To be perfectly upfront, I’ve never been a huge Kevin Costner fan. That’s not to say he hasn’t been good in a few movies such as “Field of Dreams.” He’s even directed some great movies…well one great movie at least. Then in the late nineties, Costner seemed to go on a major ego trip, constantly casting himself as mankind’s savior in movies like “Waterworld” and “The Postman.” Now he’s riding the comeback train with effective work in “Hatfields & McCoys” and “Man of Steel.” “3 Days to Kill” is unfortunately a step backwards for Costner. It won’t kill his career again, but it certainly won’t help it either.
To his credit, Costner’s performance is the classiest aspect of this otherwise muddled mess. He plays Ethan Reener, a CIA agent dying from brain cancer. Ethan is approached by a drop dead gorgeous spy named Vivi Delay (Amber Heard), who says she can easily cure his fatal illness with a new experimental drug. What an age we live in.
All Ethan has to do is take out a stock villain named The Wolf and his even more stock partner in crime named The Albino. Yes, because as everyone knows, all albino people are automatically criminal masterminds. If that’s not clichéd enough, the screenwriters also make him balder than Lex Luthor and give him a French accent. How subtle.
Meanwhile, Ethan spends his spare time reconnecting with Zoey, his annoying estranged daughter played by Hailee Steinfeld of “True Grit.” If you think the film is going to work up to a climax where Zoey is kidnapped and Ethan must save her, guess again. Instead, we get a ton of boring scenes ripped off from a bad sitcom as Ethan teaches Zoey to ride a bike, shows her how to dance for prom, meets her boyfriend, and drinks hot cocoa with her. Oh, and there’s also an out of place subplot involving Ethan sharing his apartment with a family of immigrants. Suddenly, “Taken 2” is starting to look much more exciting.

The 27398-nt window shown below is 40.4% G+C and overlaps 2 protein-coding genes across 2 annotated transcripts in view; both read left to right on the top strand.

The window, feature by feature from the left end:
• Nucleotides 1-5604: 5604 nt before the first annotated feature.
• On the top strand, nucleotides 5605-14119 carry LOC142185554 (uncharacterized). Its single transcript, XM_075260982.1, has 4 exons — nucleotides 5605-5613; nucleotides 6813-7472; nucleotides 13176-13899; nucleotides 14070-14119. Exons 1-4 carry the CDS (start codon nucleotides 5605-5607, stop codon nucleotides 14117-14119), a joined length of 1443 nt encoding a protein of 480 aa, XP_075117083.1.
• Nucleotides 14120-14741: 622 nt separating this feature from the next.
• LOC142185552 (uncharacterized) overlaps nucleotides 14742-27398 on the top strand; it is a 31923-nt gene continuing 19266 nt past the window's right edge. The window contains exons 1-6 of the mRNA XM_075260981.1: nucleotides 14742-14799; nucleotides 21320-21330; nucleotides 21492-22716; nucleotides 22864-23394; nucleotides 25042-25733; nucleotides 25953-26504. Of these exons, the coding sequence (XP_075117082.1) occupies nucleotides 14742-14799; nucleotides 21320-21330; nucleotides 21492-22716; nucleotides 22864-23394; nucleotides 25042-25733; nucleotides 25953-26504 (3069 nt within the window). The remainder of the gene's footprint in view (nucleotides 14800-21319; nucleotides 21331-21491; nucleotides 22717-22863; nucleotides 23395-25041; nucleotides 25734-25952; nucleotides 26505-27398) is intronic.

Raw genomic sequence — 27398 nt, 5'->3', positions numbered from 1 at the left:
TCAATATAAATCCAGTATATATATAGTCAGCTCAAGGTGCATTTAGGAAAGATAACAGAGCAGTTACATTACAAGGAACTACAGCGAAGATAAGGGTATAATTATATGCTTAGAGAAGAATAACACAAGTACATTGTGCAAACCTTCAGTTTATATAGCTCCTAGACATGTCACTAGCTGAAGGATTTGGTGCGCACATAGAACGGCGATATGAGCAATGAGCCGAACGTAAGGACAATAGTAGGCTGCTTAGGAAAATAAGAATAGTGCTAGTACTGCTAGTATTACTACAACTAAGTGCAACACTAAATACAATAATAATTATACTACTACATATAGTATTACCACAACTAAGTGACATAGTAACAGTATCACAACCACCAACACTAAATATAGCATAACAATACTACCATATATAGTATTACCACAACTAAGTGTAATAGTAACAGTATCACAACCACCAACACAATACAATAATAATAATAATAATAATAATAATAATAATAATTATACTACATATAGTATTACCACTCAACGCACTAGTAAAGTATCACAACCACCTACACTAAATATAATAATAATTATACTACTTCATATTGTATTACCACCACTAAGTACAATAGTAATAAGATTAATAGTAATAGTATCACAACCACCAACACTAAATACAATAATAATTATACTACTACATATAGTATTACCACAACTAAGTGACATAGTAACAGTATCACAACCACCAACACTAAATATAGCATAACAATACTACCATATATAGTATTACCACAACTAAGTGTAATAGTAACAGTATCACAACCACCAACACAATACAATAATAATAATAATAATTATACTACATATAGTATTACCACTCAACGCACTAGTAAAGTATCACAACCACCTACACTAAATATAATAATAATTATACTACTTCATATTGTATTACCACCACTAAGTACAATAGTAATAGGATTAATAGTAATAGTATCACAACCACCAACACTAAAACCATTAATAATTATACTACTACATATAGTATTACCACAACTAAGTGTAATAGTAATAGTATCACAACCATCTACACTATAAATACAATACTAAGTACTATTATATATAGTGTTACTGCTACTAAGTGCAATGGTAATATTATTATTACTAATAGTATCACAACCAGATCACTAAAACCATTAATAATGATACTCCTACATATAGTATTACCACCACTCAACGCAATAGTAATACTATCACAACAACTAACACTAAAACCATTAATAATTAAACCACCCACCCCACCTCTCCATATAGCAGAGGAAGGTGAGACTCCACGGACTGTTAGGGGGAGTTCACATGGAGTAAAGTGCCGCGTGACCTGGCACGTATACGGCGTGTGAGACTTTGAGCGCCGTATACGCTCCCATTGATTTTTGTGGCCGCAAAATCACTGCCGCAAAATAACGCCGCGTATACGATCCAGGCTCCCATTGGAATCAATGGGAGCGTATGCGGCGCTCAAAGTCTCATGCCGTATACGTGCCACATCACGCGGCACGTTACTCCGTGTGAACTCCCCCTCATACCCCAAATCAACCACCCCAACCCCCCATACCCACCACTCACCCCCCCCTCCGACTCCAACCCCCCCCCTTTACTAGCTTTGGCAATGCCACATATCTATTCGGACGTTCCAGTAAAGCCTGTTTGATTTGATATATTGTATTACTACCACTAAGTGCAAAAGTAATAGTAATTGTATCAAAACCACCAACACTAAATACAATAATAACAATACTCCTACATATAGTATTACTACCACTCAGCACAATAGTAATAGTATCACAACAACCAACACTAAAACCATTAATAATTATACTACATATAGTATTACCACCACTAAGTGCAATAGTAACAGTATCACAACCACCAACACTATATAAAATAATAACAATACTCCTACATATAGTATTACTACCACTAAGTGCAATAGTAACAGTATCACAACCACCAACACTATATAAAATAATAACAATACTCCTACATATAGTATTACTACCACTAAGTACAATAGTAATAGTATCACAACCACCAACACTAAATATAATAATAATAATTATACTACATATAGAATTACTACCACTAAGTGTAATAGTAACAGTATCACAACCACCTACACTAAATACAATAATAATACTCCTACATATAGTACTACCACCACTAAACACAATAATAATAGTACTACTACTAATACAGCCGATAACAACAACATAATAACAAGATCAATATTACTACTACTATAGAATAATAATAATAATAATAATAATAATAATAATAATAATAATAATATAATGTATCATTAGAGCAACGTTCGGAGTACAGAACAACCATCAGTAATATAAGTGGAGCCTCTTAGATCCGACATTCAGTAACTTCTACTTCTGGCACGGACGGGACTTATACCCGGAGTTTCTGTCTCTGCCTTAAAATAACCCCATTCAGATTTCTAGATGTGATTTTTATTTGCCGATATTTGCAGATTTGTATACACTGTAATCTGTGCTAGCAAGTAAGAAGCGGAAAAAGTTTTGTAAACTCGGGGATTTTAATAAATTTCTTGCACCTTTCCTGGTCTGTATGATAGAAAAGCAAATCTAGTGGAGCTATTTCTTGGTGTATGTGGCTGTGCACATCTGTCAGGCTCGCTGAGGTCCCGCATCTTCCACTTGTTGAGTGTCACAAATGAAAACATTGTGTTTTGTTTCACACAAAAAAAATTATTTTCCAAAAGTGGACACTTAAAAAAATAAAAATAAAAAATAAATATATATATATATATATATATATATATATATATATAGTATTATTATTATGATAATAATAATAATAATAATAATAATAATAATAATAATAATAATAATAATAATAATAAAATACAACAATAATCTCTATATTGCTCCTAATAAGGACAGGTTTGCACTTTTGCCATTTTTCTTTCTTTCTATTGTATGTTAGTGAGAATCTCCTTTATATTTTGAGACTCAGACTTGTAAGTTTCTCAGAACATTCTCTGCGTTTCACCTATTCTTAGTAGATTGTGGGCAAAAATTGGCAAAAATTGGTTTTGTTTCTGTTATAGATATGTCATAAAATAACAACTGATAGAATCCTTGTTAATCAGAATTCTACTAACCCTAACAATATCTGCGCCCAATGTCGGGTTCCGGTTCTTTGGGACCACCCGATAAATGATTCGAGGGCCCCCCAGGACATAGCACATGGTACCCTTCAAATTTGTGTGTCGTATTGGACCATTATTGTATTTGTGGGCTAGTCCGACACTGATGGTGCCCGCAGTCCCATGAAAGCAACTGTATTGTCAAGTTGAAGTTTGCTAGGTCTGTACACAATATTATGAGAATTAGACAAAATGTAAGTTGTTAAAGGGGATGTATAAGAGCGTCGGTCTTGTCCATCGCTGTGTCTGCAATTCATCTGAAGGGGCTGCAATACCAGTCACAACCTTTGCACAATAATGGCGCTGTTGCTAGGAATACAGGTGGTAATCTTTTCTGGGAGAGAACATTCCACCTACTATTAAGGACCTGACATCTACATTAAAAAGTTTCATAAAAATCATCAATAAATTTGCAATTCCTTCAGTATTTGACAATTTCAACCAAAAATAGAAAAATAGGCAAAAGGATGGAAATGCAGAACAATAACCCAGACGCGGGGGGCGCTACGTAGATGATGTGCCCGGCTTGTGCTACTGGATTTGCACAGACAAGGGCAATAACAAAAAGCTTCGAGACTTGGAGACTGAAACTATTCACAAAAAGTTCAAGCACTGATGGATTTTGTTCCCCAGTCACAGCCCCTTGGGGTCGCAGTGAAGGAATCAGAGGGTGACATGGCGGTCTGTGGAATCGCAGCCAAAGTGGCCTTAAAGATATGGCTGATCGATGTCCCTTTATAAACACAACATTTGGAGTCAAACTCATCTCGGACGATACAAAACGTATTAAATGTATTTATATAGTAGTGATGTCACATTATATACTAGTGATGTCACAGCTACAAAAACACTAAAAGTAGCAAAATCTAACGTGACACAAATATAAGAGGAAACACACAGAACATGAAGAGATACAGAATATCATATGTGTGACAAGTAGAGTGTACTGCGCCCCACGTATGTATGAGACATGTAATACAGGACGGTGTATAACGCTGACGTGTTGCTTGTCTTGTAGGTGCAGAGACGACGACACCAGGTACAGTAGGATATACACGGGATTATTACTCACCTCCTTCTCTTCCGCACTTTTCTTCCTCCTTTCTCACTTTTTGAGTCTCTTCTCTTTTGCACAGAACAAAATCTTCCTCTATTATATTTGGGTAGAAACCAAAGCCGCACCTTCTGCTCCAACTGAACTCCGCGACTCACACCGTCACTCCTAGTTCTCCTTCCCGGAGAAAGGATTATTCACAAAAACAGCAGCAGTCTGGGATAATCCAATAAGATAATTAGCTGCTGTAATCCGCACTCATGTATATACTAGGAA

Just reading that synopsis should tell you everything that’s wrong with the story. There are basically two movies here. One’s an action spy thriller. The other’s a lightweight comedy about a father winning his daughter’s affection. With the right pacing and plotting, maybe this could have work in the same sense of James Cameron’s “True Lies.” But “3 Days to Kill” is all over the place in terms of tone and can never decide what it wants to be. In the end, it’s not very effective as a thriller or as a comedy.
The film was directed by McG aka the less untalented Michael Bay. McG has worked as a producer on some fun TV shows, but is one of the most uneven filmmakers working today. “3 Days to Kill” is every bit as clumsy as his previous movies, “This Means War” and those “Charlie’s Angels” pictures. The screenplay by Adi Hasak and Luc Besson is littered with pointless characters and subplots that serve absolutely no purpose. It becomes a restless exercise watching the film as you wonder why these scenes were included. Then when you stop and look at the big picture, you’re just left contemplating why “3 Days to Kill” even exists.
Nick Spake is a college student at Arizona State University. He has been working as a film critic for the past seven years, reviewing movies on his website, NICKPICKSFLICKS.com. Reach the reporter at firstname.lastname@example.org